Oil prices could rise up to $100 a barrel, following attacks on Abqaiq facility and the Khurais oil field in Saudi Arabia on Saturday, experts and analysts project, as half of Saudi Arabia’s oil production went offline following the surprise drone strike.
The closure impacts 5 million barrels of crude processing per day, affecting 5 percent of the world’s daily oil production, the Kingdom’s oil company, Saudi Aramco said on Saturday, confirming the loss of more than half of its oil production.
With threats to oil supplies looming following the attacks, Brent Crude, the international oil benchmark against which Nigeria’s oil is priced, rocketed upwards on Monday, gaining as much as 20 per cent to $71 a barrel. Experts forecast that prices could go up as high as $100 – a level last seen in 2013.
Daily Trust reports that the potential rise in oil price comes as good news for Nigeria which has been struggling to meet revenue targets with an oil benchmark price of $60 per barrel set in the 2019 budget although prices had fallen below the projection for months this year.
The rise in oil prices means further accretion to Nigeria’s foreign exchange reserves, which experienced a slump from $43.6bn in August 2019, compared with $44.9bn in July.
Experts had previously told Daily Trust, however, that with the rise in oil price, the country would also have to spend more to import petroleum products as the landing cost would rise and consumers might have to brace up for a possible rise in fuel prices. The strike, which the US blames on Iran, has sparked fears of increased risk to energy supplies in the region.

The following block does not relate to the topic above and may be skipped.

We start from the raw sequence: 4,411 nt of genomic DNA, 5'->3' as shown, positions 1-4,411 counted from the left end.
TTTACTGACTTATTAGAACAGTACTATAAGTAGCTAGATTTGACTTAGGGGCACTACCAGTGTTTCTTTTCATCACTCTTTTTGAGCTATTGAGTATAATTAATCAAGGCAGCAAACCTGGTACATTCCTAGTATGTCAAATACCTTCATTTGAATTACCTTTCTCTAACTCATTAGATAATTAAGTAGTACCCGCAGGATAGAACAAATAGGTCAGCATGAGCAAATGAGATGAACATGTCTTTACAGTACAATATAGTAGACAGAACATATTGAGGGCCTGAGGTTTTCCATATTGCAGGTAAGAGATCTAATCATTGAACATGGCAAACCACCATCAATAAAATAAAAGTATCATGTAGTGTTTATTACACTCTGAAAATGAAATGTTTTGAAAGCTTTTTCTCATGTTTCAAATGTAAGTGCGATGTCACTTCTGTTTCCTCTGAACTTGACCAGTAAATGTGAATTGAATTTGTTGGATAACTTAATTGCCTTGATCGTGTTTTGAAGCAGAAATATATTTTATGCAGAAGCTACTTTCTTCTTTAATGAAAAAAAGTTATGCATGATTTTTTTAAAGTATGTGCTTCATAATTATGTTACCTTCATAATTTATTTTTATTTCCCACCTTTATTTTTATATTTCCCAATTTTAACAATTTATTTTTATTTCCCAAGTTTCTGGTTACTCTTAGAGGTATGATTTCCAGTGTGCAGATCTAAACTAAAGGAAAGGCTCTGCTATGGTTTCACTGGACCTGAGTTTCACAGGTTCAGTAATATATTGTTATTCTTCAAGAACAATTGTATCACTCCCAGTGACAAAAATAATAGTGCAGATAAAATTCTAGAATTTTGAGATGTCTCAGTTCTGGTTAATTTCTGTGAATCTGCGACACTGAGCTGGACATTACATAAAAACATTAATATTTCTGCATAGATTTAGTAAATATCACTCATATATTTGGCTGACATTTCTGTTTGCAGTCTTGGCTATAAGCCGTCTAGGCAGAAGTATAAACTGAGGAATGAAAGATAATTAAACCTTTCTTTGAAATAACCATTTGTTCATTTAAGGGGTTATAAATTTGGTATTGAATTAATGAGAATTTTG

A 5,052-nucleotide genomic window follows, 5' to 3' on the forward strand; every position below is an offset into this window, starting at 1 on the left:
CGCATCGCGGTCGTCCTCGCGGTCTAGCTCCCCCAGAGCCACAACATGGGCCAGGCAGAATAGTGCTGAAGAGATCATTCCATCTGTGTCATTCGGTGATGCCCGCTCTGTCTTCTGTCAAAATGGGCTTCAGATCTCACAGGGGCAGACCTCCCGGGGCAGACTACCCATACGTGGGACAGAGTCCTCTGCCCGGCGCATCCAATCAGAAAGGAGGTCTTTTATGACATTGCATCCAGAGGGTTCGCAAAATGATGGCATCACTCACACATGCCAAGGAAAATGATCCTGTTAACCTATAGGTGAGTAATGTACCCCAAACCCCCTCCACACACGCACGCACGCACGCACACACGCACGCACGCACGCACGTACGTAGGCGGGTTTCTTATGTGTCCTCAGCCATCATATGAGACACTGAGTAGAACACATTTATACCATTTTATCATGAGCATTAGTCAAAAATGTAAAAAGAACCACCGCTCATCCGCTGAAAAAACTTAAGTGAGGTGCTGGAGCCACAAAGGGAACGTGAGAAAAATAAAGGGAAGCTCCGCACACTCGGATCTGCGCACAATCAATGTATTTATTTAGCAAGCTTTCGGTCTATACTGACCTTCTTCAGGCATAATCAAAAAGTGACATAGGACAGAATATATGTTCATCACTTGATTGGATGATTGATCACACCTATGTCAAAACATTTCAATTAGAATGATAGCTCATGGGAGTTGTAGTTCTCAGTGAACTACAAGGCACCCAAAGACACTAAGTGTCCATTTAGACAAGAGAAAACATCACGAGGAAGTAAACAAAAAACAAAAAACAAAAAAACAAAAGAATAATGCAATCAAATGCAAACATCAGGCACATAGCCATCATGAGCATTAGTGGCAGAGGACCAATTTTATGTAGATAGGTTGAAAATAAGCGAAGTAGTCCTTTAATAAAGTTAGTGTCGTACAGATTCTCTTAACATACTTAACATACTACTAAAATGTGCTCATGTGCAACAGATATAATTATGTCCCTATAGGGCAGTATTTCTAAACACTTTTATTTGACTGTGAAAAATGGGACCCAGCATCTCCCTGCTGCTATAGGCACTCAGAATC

On how the attack will affect petrol prices, international energy policy expert, Prof Nick Butler, told the BBC that drivers will not immediately see an increase at the pump.
“The direct impact of the attacks could be short-lived,” he said.
“The market has adjusted without blinking over the last two years to the loss for political reasons of over two millions barrels a day of production from Venezuela and Iran.”
But Mr Jeffery Halley, senior market analyst at Oando said the global fuel prices are likely to increase. “You’ll see price hikes in gasoline all over the world. Consumers will first notice it quite quickly in higher petrol prices.”
He also warned to “watch airline fuel surcharges” which could also rise, depending on an airline’s fuel price hedging policies.
Meanwhile, OPEC Secretary General Mohammed Barkindo has discussed the oil market development with the head of the International Energy Agency Fatih Birol on Monday after the attacks on Saudi oil facilities, an OPEC source told Reuters.
The two men expressed their satisfaction that “the situation has been brought under control by the Saudi authorities,” and agreed to continue to monitor the market and keep in regular contact over the next couple of days, the OPEC source said.
The source said holding an emergency meeting for OPEC and its allies now “was not on the table”, after the attacks on Saudi oil plants halved the kingdom’s oil output.
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